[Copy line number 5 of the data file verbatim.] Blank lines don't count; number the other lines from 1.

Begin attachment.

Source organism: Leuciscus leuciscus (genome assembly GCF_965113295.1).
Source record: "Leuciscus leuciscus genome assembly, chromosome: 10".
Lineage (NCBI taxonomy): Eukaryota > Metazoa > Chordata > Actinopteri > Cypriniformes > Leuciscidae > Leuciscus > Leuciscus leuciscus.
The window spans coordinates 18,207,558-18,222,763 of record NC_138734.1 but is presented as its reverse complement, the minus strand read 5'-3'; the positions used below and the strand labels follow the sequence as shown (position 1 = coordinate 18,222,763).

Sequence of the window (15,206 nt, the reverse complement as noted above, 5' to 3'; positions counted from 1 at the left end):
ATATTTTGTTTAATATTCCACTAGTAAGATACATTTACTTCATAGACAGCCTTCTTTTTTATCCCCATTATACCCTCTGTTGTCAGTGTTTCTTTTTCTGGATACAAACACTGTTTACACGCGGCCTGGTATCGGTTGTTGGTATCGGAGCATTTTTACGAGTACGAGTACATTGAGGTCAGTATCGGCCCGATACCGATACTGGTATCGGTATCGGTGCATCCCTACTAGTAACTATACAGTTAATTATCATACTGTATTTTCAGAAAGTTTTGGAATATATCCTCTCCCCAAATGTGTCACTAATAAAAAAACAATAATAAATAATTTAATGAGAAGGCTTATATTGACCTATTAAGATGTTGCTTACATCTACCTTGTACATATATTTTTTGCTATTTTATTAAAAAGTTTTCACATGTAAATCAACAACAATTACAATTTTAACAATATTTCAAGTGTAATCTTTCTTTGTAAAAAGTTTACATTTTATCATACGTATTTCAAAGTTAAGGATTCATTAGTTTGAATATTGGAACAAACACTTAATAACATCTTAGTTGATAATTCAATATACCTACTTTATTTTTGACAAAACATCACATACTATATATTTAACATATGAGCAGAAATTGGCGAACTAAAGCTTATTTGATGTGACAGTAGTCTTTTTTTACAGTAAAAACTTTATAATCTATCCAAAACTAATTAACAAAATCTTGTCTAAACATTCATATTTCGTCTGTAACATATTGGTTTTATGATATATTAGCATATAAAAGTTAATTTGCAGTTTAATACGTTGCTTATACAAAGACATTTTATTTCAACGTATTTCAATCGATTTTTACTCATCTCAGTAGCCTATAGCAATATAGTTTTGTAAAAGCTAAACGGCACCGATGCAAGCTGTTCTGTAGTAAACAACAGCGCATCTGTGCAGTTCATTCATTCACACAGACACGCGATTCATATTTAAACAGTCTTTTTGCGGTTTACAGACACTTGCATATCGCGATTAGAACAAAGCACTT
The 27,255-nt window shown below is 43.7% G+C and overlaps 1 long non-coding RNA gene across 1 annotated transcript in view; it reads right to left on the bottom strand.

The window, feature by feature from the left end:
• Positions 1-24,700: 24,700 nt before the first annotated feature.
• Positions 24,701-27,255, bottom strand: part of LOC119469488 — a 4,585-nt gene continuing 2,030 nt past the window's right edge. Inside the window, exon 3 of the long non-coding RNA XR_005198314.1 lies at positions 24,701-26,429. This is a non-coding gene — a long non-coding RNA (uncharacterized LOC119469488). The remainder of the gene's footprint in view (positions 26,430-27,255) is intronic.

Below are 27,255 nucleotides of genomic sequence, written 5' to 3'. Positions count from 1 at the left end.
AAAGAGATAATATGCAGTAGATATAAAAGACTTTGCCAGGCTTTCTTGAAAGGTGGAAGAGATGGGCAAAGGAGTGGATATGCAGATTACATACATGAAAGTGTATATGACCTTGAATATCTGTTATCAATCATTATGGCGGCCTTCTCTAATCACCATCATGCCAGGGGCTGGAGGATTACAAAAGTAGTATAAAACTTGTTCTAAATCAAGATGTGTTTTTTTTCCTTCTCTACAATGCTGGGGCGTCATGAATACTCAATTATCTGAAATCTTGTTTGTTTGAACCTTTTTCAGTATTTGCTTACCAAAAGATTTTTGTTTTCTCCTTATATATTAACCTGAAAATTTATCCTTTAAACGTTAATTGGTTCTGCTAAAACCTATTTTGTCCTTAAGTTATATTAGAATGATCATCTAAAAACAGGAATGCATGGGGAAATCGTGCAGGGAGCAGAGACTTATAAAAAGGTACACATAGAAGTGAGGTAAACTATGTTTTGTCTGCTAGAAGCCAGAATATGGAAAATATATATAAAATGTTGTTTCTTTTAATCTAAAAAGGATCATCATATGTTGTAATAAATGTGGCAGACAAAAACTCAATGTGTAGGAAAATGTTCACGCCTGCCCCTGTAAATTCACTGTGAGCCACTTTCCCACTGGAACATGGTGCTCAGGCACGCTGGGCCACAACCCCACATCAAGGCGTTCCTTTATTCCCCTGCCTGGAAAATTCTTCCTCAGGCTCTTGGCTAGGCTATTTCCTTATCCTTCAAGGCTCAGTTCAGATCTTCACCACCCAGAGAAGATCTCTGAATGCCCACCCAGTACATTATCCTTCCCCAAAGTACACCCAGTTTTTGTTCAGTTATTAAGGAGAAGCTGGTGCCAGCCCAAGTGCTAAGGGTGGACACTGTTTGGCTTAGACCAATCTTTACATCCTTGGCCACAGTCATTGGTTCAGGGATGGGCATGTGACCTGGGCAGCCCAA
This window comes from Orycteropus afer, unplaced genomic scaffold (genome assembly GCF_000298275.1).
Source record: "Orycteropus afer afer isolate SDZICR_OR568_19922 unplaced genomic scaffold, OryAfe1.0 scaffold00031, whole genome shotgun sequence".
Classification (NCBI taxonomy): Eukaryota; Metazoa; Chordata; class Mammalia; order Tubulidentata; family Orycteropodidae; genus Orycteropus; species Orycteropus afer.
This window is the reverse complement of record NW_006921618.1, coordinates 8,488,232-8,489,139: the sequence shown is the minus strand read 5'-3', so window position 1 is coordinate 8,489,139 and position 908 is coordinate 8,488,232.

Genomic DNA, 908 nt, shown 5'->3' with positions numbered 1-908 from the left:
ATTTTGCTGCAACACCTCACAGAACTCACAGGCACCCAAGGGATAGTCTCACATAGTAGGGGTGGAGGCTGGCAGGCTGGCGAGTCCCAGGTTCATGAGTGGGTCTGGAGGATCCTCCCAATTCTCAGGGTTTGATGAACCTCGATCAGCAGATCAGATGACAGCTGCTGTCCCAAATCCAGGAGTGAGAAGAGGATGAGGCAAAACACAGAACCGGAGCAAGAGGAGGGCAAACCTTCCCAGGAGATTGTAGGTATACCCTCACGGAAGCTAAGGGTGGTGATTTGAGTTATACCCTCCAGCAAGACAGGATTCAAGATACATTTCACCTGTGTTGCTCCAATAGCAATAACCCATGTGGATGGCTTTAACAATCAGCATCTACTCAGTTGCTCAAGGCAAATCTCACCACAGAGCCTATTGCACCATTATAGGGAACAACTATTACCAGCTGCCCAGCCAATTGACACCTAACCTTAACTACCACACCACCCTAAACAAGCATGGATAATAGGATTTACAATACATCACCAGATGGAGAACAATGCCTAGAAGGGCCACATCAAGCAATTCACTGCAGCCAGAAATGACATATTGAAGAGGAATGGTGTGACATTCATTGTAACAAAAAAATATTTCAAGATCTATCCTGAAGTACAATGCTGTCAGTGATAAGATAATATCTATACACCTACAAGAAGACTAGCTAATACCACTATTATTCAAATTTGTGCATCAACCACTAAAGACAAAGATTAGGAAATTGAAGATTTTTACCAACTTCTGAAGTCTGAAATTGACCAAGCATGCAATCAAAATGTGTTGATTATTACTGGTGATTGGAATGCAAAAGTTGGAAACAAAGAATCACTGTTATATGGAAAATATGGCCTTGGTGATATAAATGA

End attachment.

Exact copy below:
Sequence of the window (15,206 nt, the reverse complement as noted above, 5' to 3'; positions counted from 1 at the left end):